1. Introduction

I've lived in Uruguay for a while, so I figured I'd do a quick writeup of life here. I came to Uruguay initially because I had sort of seen it as a great break from Iraq1, and also a little out of the beaten path. From a bureaucratic standpoint, Uruguay is one of the smoothest countries I've ever lived in. From a food standpoint, I feel like I could take it or leave it. Here's some various notes I've collected along the way about being here.

2. The Cities

There's basically two cities: Montevideo and Punta Del Este. Montevideo is the capital, and contains roughly 50% of the population. Punta Del Este is a nice spot, but it's also a jet setter beach resort destination, so pick your battles. Montevideo, since it's the only large city in the country, is sort of its own world. You'll meet many Montevideans who have never actually been to the interior of their country. I've mostly stayed put in Montevideo.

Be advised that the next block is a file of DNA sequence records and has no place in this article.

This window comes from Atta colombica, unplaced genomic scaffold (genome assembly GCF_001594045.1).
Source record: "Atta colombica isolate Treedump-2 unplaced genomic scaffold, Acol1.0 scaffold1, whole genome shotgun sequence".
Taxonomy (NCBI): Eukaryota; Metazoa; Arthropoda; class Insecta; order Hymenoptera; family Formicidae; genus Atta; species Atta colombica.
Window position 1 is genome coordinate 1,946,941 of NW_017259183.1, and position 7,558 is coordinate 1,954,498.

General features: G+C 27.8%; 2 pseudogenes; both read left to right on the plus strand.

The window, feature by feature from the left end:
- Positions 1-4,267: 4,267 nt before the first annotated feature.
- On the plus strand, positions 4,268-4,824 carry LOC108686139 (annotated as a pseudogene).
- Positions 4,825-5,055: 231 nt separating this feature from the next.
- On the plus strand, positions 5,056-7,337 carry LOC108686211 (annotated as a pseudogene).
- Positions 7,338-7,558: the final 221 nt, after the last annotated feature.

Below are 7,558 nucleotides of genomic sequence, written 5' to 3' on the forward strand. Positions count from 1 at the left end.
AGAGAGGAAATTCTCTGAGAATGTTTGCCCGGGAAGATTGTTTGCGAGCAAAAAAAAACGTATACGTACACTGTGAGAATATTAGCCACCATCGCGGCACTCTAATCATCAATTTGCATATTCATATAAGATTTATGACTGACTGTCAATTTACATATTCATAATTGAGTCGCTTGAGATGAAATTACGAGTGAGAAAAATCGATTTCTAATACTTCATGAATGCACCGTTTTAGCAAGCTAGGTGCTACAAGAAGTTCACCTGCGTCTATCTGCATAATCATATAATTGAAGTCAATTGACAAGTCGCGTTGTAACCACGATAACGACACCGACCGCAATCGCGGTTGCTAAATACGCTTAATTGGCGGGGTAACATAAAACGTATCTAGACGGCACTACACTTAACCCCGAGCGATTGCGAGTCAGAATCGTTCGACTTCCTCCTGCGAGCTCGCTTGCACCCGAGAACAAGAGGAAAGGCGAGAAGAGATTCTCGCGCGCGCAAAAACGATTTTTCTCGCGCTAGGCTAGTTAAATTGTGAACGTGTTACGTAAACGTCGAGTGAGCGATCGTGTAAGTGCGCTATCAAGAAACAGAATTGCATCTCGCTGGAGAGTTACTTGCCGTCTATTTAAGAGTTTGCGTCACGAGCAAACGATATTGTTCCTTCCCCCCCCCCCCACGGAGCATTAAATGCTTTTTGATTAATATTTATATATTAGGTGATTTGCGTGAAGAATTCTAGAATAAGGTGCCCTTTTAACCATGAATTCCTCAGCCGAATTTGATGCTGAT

Depending on who you ask, Montevideo is either dirty and filled with muggings, or clean and functional. I'm in the latter camp, coming from Baghdad, having 24 hours of electricity, potable water (!!!) out of the tap2, and working internet everywhere I went was a wonderful time. The city has old European style architecture in many places, although now there's a ton of glass and metal monstrosities going up across the city.

Montevideo is dead in the winter, but as the summer rolls around, the city comes alive with events and tourists. I've seen interesting theaters, been annoyed at loud music festivals, and shopped around. There's plenty of tourist guides for Montevideo.

Uruguay has a relatively high cost of living, you're probably paying 350ish pesos per meal, which rounds out to about 9-10 bucks per meal. It's certainly cheaper than the states, but far cry from Argentina, whose prices are so insanely low you begin to wonder how they even function over there.